October 21st, 2017

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Trading the Oil-Stock Bull

Adam Hamilton
November 06, 2005

On August 30th, the day the world started to realize just how devastating hurricane Katrina would prove to be for US oil-refining infrastructure, crude oil closed just under $70. Like any euphoric sentiment top, oil prices were a universal topic of interest as they crested.

But whenever a price extreme becomes so well known that it dominates even the general news media, a reversal is imminent. Markets abhor extremes. Since then oil has corrected considerably, off 14% so far. A couple weeks ago I examined this ongoing crude-oil correction and its probable technical downside targets.

Periodic corrections, completely natural and healthy in any secular bull market, often create awesome buying opportunities for investors. While oil was definitely overbought when Katrina hit, its long-term global supply and demand fundamentals remain dazzlingly bullish. Oil demand continues to grow worldwide but supply growth just can't keep pace as it gets more and more difficult to find major new oilfields.

With their product in high demand and supply growth constrained, oil-producing companies are likely to thrive for years to come. Regardless of how much people like to complain about high energy costs, virtually no one is willing to severely curtail their own energy usage. Despite the naysayers, so far oil demand has been remarkably inelastic, it hasn't fallen much despite the new higher equilibrium prices.

And, amazingly after their nearly three-year bull run, most oil companies remain fundamentally undervalued! Many are now running low P/E ratios around 10x earnings, under 14x fair value. Compare this to the NASDAQ 100 which is still trading over 30x earnings. Every dollar oil companies earn today only costs about one third of what an identical dollar of technology-company earnings is going for. Talk about bargains!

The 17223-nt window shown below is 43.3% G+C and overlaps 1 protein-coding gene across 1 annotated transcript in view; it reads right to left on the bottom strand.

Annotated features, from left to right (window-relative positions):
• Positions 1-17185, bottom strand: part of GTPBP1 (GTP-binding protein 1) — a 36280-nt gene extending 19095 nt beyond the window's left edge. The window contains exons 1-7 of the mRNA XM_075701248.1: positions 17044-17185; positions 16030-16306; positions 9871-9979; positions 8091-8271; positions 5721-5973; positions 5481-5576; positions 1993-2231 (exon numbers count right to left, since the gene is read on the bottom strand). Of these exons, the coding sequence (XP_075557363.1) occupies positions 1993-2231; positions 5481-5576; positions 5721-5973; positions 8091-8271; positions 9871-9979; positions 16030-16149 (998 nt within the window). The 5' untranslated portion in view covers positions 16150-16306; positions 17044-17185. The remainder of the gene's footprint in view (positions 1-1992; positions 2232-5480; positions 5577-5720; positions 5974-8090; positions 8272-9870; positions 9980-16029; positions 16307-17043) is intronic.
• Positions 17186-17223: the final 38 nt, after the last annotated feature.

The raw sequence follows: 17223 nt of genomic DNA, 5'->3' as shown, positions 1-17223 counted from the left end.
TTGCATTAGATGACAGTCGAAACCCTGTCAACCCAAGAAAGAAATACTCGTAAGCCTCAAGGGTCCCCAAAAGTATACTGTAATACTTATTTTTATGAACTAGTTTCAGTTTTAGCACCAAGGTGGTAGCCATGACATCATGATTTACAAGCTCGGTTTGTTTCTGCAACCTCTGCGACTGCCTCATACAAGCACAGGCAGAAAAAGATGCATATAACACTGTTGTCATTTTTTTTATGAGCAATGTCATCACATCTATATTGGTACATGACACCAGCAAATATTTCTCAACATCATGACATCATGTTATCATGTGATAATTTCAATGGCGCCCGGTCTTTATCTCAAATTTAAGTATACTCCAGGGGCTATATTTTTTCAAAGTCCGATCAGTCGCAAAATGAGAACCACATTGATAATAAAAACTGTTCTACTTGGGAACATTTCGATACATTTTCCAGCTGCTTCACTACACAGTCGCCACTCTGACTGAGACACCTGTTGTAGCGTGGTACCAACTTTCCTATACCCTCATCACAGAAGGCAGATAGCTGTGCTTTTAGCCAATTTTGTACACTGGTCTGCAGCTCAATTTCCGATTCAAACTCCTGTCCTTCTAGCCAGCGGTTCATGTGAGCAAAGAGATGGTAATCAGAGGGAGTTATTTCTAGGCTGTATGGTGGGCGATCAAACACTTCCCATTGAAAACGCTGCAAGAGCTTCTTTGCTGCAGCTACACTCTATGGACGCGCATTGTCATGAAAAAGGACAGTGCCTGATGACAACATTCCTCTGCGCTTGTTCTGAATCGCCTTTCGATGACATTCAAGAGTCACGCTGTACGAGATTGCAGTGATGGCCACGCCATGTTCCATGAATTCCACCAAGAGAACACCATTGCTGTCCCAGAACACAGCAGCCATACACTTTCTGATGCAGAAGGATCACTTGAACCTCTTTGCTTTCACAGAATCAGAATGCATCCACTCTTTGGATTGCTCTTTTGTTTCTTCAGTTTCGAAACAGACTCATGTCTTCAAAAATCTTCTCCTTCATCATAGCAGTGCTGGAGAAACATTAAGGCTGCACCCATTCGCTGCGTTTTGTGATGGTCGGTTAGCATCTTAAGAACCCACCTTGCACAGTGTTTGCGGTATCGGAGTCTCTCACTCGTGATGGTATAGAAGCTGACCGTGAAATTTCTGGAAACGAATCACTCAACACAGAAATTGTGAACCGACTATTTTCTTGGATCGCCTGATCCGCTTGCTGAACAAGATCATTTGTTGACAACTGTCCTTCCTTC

Oil-stock valuations remain so low because investors don't yet fully believe that $50+ oil is the new fundamental reality. High oil prices are not a short-lived shock anomaly, but the only possible economic response to a world where oil demand growth will outstrip supply growth for many years to come. Eventually oil stocks will be bid up to and beyond normal valuations, and investors who ride this secular trend ought to make fortunes.

Even in light of this rosy outlook, prudent investors and speculators still want to deploy capital into oil stocks only when they are relatively low. The best time to buy is during the periodic oil-stock corrections when they are the most beaten down. Buying these interim lows provides the most bang for the buck and the highest potential returns.

For quite some time now we have been extensively researching oil stocks at Zeal and looking for the best of the best to buy and recommend to our clients. While picking great companies likely to thrive is important, so is timing our actual oil-stock purchases. As such, oil stocks must be analyzed technically to give us an idea of where the high-probability bottoming zones will appear during their periodic corrections. How low are they likely to go?

The best proxy for analyzing oil stocks as a sector is probably the popular Amex Oil Index, or XOI. The venerable XOI, launched over two decades ago, is currently comprised of 13 major oil stocks. It is designed to track widely-held corporations involved in the exploration for, development of, and production of petroleum. It is to oil stocks what the HUI is to gold stocks.